Implementation Science Strategies
Although the above frameworks provide a scaffold or guide to implementation, implementation science strategies are the actions that teams may take to support their implementation efforts. More than 70 identified implementation strategies exist; however, some are more applicable than others based on the implementation needs and challenges of a specific initiative, specific stakeholders, and a specific setting. For example, some strategies center around training and educating stakeholders (e.g., conducting ongoing trainings or distributing educational materials), whereas others may involve stakeholder interrelationships (e.g., identifying and supporting “champions” and early adopters or organizing clinician implementation team meetings). Other strategies may involve financial strategies (e.g., using financial incentives), whereas still other strategies may involve changing the infrastructure (e.g., changing record-keeping systems or changing the physical structure and equipment; Powell et al., 2015). These examples of implementation strategies support the uptake of the implementation initiative, and the result of these strategies impacts implementation outcomes.
Implementation Science Outcomes
In the traditional research pipeline, outcomes generally focus on the results of a specific intervention (treatment outcomes) or service delivery. But in implementation science, outcomes are focused on the effect of deliberate steps taken to implement an intervention or practice of interest (Proctor et al., 2009, 2011). Implementation outcomes involve how a specific practice “works” within a setting. See Table 1 for the eight primary implementation science outcomes and their definitions.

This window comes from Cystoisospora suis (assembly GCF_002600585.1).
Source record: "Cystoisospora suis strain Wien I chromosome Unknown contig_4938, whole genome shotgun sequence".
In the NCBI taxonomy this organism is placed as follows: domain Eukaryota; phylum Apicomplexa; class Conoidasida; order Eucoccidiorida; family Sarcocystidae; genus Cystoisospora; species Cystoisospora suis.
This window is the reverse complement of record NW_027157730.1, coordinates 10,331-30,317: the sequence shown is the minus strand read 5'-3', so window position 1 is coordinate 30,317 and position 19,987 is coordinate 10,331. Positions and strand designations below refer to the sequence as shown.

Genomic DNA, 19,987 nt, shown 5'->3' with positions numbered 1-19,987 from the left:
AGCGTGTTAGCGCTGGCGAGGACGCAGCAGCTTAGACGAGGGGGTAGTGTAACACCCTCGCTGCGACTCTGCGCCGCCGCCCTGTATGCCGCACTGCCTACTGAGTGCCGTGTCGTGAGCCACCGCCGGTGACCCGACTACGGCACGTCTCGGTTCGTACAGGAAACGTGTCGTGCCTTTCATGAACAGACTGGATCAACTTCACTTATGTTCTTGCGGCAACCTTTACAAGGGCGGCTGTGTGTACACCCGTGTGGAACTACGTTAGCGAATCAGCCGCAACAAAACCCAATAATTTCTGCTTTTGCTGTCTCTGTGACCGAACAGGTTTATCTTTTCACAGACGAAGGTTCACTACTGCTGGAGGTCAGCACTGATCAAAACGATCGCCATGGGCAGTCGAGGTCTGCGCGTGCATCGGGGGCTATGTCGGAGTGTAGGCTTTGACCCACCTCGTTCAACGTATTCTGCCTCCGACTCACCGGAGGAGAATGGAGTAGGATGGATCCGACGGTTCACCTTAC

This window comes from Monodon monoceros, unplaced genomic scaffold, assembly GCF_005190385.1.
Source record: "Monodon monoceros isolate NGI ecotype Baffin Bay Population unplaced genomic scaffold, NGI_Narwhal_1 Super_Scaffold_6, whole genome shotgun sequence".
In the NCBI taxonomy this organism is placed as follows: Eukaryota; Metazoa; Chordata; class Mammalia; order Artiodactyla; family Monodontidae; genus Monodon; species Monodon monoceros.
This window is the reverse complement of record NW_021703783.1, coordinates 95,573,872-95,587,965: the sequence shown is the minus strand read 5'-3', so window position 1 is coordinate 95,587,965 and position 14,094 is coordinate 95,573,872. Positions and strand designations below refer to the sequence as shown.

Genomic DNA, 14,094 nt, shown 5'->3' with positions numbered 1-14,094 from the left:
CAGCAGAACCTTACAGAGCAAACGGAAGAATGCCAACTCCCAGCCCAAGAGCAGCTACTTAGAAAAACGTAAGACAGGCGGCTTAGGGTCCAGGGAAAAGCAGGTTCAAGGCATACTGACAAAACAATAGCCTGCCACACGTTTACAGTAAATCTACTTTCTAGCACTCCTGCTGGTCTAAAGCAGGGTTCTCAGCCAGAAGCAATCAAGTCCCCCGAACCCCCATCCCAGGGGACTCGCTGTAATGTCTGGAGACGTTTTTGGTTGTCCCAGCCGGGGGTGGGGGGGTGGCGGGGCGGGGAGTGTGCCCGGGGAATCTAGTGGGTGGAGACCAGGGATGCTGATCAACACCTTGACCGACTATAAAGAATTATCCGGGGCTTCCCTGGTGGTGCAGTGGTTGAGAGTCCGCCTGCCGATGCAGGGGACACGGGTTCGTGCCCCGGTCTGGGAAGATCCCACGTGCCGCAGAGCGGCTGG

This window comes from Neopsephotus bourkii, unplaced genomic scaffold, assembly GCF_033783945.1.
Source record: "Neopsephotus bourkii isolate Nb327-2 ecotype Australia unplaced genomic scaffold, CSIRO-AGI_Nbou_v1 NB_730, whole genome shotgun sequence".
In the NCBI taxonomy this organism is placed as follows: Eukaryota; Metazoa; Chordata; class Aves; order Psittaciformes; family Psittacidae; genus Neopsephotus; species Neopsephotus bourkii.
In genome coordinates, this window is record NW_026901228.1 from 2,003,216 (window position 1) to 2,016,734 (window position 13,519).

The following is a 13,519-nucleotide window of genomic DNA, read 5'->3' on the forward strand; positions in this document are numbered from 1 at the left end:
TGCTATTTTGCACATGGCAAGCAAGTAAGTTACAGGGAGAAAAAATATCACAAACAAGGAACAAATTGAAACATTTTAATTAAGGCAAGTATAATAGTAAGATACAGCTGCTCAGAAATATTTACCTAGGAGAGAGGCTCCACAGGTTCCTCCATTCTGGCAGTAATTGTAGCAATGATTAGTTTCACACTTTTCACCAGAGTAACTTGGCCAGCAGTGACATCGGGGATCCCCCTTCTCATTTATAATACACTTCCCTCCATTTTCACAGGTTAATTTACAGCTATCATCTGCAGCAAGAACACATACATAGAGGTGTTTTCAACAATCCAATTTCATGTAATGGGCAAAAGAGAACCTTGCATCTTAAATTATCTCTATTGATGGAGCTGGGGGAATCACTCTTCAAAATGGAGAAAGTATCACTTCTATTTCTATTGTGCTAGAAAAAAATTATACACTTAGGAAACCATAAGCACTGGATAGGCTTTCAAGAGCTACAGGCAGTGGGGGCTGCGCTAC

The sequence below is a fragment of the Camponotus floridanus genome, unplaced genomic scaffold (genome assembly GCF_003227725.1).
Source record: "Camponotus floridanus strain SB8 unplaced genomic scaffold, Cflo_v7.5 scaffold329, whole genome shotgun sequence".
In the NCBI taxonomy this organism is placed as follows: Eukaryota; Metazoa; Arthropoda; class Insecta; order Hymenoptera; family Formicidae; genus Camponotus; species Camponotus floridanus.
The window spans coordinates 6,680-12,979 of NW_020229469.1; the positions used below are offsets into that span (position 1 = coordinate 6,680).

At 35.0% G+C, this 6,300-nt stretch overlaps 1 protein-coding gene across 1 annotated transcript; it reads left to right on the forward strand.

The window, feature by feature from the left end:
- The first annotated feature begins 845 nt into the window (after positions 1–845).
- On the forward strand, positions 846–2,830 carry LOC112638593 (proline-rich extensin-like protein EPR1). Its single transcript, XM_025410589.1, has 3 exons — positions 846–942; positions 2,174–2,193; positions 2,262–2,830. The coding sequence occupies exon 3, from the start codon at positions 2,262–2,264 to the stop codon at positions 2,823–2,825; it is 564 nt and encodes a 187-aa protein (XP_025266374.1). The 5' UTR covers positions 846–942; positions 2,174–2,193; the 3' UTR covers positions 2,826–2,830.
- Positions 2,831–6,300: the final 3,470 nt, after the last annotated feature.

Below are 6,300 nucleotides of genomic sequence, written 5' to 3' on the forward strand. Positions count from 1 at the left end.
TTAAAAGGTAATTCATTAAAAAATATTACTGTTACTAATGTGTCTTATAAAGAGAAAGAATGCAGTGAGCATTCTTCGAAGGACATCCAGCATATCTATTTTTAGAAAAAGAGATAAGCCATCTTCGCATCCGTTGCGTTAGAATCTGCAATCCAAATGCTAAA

Table 1: Implementation outcomes and definitions
|IS Outcome||Definition||Possible Research Questions|
|Acceptability||Satisfaction with the implementation initiative||Is the intervention acceptable to providers?|
|Adoption||Uptake, utilization, or intention to try the implementation initiative||How often are providers delivering the intervention?|
|Appropriateness||Perceived fit, relevance, or compatibility of the implementation initiative||Do providers feel that the intervention is appropriate for their patients and/or setting?|
|Cost||Financial cost of implementation efforts||Are the benefits of the intervention more than the cost of the intervention?|
|Feasibility||Actual fit or suitability for everyday practice||Is the intervention feasible for providers to deliver?|
|Fidelity||Accuracy or determination of whether the implementation practice is delivered as intended||Are providers able to adhere to the intervention as studied?|
|Penetration||Degree of spread||Is the intervention spreading to other providers (either in the same setting or other settings)?|
|Sustainability||Maintenance of the implementation initiative||Do providers continue to use the intervention when active implementation efforts are over?|
The future of implementation science research in CSD is bright and thriving, considering the exponential increase in implementation science studies during the past 5 years (Douglas et al., 2022), the targeted funding mechanisms dedicated to implementation work, and the underlying groundswell of clinical researchers and clinicians who recognize the urgent necessity for our best interventions to reach clients now. Instead of waiting 17 years for a fraction of our interventions to make it to the real world (Balas & Boren, 2000), we can leverage stakeholder engagement, implementation science frameworks, strategies, and outcomes to respond to our clients’ critical needs in a timely manner. We have the opportunity to model the authentic research–practice partnerships required to ensure that the human right of communication is indeed accessible for all.